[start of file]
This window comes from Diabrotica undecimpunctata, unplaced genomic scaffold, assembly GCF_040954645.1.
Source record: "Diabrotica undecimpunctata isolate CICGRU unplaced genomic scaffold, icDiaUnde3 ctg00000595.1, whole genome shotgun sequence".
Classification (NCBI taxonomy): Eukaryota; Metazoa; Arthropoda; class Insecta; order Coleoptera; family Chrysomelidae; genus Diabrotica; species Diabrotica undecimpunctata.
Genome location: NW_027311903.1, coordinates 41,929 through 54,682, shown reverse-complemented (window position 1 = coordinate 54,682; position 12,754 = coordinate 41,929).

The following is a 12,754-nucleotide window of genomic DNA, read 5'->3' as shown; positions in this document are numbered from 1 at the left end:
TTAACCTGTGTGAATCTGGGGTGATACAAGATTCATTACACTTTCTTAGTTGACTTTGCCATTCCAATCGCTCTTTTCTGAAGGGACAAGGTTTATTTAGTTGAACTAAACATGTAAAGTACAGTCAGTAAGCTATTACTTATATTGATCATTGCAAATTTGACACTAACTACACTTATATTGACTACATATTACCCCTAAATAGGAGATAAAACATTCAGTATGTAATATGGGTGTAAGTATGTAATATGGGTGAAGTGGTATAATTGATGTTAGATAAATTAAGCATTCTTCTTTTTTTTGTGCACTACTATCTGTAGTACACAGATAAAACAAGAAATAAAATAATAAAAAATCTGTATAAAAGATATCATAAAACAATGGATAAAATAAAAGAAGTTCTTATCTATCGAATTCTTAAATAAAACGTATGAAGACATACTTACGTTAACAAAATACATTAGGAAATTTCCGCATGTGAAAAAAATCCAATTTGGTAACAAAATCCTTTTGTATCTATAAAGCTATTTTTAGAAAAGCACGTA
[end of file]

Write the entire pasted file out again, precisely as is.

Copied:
This window comes from Diabrotica undecimpunctata, unplaced genomic scaffold, assembly GCF_040954645.1.
Source record: "Diabrotica undecimpunctata isolate CICGRU unplaced genomic scaffold, icDiaUnde3 ctg00000595.1, whole genome shotgun sequence".
Classification (NCBI taxonomy): Eukaryota; Metazoa; Arthropoda; class Insecta; order Coleoptera; family Chrysomelidae; genus Diabrotica; species Diabrotica undecimpunctata.
Genome location: NW_027311903.1, coordinates 41,929 through 54,682, shown reverse-complemented (window position 1 = coordinate 54,682; position 12,754 = coordinate 41,929).

The following is a 12,754-nucleotide window of genomic DNA, read 5'->3' as shown; positions in this document are numbered from 1 at the left end:
TTAACCTGTGTGAATCTGGGGTGATACAAGATTCATTACACTTTCTTAGTTGACTTTGCCATTCCAATCGCTCTTTTCTGAAGGGACAAGGTTTATTTAGTTGAACTAAACATGTAAAGTACAGTCAGTAAGCTATTACTTATATTGATCATTGCAAATTTGACACTAACTACACTTATATTGACTACATATTACCCCTAAATAGGAGATAAAACATTCAGTATGTAATATGGGTGTAAGTATGTAATATGGGTGAAGTGGTATAATTGATGTTAGATAAATTAAGCATTCTTCTTTTTTTTGTGCACTACTATCTGTAGTACACAGATAAAACAAGAAATAAAATAATAAAAAATCTGTATAAAAGATATCATAAAACAATGGATAAAATAAAAGAAGTTCTTATCTATCGAATTCTTAAATAAAACGTATGAAGACATACTTACGTTAACAAAATACATTAGGAAATTTCCGCATGTGAAAAAAATCCAATTTGGTAACAAAATCCTTTTGTATCTATAAAGCTATTTTTAGAAAAGCACGTA